Campbell—#11 in white—is an adept playmaker. He has a nice touch with the puck when passing and knows how to pull defenders away with his abilities to create space for his teammates. I like the kick to himself and quick shot above, and the two-zone pass after a chance the other way is a nice example of those skills.
Above is another example of Campbell’s passing skills and how well he can lead his teammate into a scoring chance.
I like this up-ice rush from Campbell and the give-and-go he delivers at the blue line. In some viewings, I noticed him floating too much in the offensive zone. That can be a side effect of so many skilled moving parts on the ice at once, but I would like to see him re-engage in the play above by finding open space, not just wandering towards the net.
Marc Del Gaizo - D - 109th Overall
UMass Amherst [NCAA] - 1999 - Basking Ridge, NJ
Del Gaizo was selected by Nashville in his second year of draft eligibility after an impressive freshman season at the University of Massachusetts. The defender was paired almost exclusively with Cale Makar at even strength, but was often relegated to the second power play unit. Del Gaizo’s UMass career was preceded by two full seasons with the Muskegon Lumberjacks of the USHL.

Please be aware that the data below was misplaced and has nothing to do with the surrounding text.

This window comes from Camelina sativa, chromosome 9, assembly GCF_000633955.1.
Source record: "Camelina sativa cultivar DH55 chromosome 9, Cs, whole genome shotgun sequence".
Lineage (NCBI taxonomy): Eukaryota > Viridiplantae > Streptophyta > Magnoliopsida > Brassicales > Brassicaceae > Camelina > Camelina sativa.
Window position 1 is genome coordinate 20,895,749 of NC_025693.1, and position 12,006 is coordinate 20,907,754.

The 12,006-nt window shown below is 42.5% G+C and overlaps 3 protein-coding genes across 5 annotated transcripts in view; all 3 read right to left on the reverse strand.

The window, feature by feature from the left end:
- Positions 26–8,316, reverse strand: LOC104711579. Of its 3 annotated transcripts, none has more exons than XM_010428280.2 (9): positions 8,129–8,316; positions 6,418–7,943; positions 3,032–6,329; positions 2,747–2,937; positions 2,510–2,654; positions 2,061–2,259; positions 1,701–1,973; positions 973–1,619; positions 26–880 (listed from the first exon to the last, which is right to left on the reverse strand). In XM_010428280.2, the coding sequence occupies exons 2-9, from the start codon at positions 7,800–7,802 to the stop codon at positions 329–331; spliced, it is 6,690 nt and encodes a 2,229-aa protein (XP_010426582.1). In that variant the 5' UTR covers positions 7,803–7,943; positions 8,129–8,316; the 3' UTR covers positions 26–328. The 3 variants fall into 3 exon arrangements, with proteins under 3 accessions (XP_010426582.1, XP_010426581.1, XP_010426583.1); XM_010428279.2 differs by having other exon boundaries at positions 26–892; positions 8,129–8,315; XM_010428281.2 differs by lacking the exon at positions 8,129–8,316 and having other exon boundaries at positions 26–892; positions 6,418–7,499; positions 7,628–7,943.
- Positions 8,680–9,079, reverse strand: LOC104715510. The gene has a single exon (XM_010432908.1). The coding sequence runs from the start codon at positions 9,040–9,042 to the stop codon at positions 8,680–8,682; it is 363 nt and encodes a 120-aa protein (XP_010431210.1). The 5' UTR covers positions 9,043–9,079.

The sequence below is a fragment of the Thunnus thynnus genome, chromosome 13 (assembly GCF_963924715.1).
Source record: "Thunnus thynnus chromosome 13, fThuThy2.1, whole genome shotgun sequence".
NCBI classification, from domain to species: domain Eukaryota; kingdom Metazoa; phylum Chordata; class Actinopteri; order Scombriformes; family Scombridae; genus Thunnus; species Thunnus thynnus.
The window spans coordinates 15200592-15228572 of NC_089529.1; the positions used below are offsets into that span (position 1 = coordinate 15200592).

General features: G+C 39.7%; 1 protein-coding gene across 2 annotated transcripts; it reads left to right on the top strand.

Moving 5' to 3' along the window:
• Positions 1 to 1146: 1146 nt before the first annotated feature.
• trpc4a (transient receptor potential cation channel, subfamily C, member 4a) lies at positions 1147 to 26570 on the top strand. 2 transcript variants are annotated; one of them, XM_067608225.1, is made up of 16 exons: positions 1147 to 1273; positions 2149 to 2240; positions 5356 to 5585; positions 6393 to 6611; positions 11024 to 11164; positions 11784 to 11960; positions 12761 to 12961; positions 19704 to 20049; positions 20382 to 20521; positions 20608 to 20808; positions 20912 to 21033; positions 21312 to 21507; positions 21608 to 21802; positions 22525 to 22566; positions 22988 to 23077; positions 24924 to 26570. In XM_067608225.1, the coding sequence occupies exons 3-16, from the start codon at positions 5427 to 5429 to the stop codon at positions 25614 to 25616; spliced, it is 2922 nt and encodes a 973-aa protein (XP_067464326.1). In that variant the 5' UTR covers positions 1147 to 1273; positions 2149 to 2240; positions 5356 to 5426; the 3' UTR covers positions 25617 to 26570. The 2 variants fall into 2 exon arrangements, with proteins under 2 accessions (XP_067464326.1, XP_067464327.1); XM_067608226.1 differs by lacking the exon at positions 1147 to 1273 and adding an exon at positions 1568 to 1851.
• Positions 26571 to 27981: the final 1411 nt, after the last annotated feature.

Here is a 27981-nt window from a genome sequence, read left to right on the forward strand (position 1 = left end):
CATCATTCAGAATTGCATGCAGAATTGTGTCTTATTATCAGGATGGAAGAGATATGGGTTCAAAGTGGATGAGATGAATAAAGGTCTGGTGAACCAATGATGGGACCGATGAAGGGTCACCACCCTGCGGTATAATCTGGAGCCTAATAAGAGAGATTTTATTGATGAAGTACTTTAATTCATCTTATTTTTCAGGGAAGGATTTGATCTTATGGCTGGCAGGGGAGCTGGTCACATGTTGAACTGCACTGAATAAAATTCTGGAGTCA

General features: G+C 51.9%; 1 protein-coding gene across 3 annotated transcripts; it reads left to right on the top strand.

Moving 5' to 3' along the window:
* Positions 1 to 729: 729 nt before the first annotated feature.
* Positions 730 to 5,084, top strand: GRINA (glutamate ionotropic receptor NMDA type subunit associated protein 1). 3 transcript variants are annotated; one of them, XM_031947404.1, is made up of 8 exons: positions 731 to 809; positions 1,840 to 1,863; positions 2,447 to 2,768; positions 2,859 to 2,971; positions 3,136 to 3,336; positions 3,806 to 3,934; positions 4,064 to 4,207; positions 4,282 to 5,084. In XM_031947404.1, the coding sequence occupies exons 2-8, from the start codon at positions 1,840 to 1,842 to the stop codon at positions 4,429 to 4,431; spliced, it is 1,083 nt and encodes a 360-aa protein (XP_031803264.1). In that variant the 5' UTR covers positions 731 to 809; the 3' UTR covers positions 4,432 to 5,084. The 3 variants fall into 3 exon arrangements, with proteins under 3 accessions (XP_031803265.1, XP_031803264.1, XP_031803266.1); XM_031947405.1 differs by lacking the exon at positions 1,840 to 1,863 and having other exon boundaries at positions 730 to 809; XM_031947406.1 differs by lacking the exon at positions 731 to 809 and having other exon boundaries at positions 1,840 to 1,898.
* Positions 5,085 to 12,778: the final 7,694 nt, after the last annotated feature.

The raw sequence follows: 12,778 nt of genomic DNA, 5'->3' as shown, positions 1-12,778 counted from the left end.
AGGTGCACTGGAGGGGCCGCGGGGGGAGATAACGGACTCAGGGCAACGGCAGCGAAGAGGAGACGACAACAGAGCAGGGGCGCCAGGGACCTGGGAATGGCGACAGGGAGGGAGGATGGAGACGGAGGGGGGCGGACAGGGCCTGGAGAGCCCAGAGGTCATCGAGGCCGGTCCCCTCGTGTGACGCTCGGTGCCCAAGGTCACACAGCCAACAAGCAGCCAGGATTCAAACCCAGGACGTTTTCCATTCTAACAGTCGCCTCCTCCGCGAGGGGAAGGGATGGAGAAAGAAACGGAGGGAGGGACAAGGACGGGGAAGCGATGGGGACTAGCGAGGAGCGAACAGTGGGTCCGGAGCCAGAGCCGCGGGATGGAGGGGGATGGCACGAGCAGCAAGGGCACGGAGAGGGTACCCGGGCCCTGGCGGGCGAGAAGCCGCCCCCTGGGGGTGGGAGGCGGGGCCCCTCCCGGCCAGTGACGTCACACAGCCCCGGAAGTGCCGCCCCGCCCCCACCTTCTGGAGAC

Del Gaizo’s 29 points in 41 games last season were 18th-best among all defenders in the country and topped the list of freshmen. He put 97 shots on net, good for a 13.4% shooting rate, and scored six of his 13 goals on the power play.
Del Gaizo Scouting Report
|Puck protection||Poor crossover acceleration|
|Good shot; good at creating rebounds||Relies on his hands when engaging physically|
|Maintains decent gap control||Can float too often with his stick off the ice|
Del Gaizo—#2 in white—shows his good passing abilities right off the bat in the game above. He’s adept at delivering a quick, accurate pass over long distances. He follows that up with decent but not too aggressive puck support in the offensive zone—a byproduct of skating with a more eager Makar.
Del Gaizo demonstrates good skills when breaking out the puck, albeit on a two-man advantage, and you can see he appears ready to evade a challenger well if one to were arrive. But also notice how awkwardly he kicks out and up from his crossover steps; it’s a hindrance and may be the weakest part of his game.